A strong second album of pop-leaning house.
This is all the more pronounced when you consider these eight melancholic house and downtempo tracks alongside Kovács's past work. In a review of Kovács's previous album, The Bells, Matt McDermott used language like "good-natured humor," "fun-loving" and "court jester routine" to describe the music Kovács and his label, Studio Barnhus, are known for. The album wasn't a bag of Skittles all the way through, but it was strikingly upbeat. It's an association that persists to this day, one that sets Studio Barnhus apart and makes it a much-loved label. But on Stockholm Marathon we get to see how Kovács's bright, colourful landscape looks with rain clouds moving across it.
Most of what's here could be described as bittersweet. It's obviously not good that Kovács may have experienced sadness while making the album, but the subtle change in mood is a timely development for his sound. The Swedish pop and EDM duo Rebecca & Fiona, who are friends of Kovács's, appear frequently on Stockholm Marathon. But what at first appears to be a straightforward—and frankly unsurprising—move towards vocal-led, pop-leaning dance music is actually a choice in service of the wider theme. The pair's soft, sombre tones fit tightly with Kovács's hazy basslines and reflective synthesizers. Their lyrics can at times be distracting. (Sample line: "We can run the marathon, like it's 1981.") But between the two vocal-led cuts that open the album and their subtler appearances elsewhere, Rebecca & Fiona's drifting presence creates cohesion.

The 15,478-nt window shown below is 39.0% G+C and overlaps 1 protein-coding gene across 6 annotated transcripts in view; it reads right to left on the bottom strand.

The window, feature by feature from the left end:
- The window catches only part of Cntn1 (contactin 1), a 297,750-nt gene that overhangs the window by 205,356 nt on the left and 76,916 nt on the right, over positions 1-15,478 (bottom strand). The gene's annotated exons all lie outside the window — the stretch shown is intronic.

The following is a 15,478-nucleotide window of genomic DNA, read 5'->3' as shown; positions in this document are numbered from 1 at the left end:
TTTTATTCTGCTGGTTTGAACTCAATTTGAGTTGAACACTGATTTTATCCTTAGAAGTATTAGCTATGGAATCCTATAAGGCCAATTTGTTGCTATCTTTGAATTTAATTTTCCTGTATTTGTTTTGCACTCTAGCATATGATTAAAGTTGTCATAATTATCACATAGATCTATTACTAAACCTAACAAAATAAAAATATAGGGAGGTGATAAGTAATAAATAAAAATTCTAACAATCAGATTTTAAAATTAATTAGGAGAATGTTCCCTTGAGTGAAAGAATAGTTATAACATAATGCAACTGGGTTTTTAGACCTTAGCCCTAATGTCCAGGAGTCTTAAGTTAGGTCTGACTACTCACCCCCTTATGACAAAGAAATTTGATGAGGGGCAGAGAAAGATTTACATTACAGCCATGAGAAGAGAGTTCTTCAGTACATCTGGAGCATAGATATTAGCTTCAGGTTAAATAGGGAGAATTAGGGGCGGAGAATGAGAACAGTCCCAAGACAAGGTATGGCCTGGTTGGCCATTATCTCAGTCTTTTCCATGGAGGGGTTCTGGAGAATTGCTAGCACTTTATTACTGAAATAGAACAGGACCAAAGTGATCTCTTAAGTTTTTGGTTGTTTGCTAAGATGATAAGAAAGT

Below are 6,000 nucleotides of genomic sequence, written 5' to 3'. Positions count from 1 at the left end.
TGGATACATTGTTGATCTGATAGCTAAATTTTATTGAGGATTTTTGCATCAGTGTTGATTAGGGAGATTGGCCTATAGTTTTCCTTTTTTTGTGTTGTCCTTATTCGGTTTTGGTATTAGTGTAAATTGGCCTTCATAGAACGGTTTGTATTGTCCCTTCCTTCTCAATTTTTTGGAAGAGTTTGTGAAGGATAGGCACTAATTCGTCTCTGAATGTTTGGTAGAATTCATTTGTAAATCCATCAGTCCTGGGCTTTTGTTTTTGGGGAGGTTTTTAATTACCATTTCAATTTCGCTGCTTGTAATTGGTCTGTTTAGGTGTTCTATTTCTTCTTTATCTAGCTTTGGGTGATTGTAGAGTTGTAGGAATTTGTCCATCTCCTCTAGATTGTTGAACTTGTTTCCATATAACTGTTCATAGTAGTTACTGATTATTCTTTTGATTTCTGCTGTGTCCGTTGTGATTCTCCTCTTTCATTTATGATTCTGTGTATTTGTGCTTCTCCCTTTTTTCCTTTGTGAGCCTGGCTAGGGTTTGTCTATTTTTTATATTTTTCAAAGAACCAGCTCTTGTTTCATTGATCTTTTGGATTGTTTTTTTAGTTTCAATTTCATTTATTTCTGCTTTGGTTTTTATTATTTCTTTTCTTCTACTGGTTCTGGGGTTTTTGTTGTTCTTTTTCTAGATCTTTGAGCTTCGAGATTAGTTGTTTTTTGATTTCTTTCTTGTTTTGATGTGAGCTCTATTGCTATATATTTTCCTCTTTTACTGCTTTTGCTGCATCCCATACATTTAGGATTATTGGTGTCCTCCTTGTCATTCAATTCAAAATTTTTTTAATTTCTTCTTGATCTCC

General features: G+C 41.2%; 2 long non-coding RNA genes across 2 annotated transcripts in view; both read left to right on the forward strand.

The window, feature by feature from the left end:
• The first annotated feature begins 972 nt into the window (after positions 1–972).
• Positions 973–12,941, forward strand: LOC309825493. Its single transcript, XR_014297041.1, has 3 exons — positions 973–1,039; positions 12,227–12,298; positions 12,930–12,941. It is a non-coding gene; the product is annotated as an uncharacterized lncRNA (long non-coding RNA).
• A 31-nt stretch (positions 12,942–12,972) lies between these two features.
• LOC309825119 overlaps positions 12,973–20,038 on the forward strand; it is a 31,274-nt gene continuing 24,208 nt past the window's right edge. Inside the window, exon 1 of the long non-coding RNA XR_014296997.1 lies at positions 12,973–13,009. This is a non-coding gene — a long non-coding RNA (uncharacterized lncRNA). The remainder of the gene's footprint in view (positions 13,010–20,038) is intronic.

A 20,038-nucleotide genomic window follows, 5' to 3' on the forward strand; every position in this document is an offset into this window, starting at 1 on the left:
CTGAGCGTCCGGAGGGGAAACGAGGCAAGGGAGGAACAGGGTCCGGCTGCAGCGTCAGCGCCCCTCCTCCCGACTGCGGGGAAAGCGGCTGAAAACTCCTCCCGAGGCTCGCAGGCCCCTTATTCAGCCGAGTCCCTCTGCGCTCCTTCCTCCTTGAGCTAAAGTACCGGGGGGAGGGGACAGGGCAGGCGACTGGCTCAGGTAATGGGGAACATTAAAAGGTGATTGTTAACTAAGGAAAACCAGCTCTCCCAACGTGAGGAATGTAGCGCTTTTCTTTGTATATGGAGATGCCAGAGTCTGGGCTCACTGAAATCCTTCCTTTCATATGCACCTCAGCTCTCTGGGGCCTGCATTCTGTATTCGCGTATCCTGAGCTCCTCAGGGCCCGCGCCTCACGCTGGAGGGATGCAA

The pair sing against the backdrop of some of the strongest music Kovács has ever produced. "Rocks" should be the record's hit. The sell is a gorgeous quivering synth line, used in combination with a raspy bassline and Rebecca & Fiona's wispy vocals. It screams summer boat party, but it also has some emotional depth. Kovács should be pleased with the synths he creates from that point onwards. "Ducks" and "Club Notes" both sound beautiful but wounded, and he saves his most resplendent melody for last with "Baltzar." The Bells was undoubtedly a stronger collection of club tracks (which, after all, is what he's known for). But as the piano, strings and "Hyph Mngo"-style vocal samples harmonise on this final track, it becomes obvious that Stockholm Marathon is a stronger album.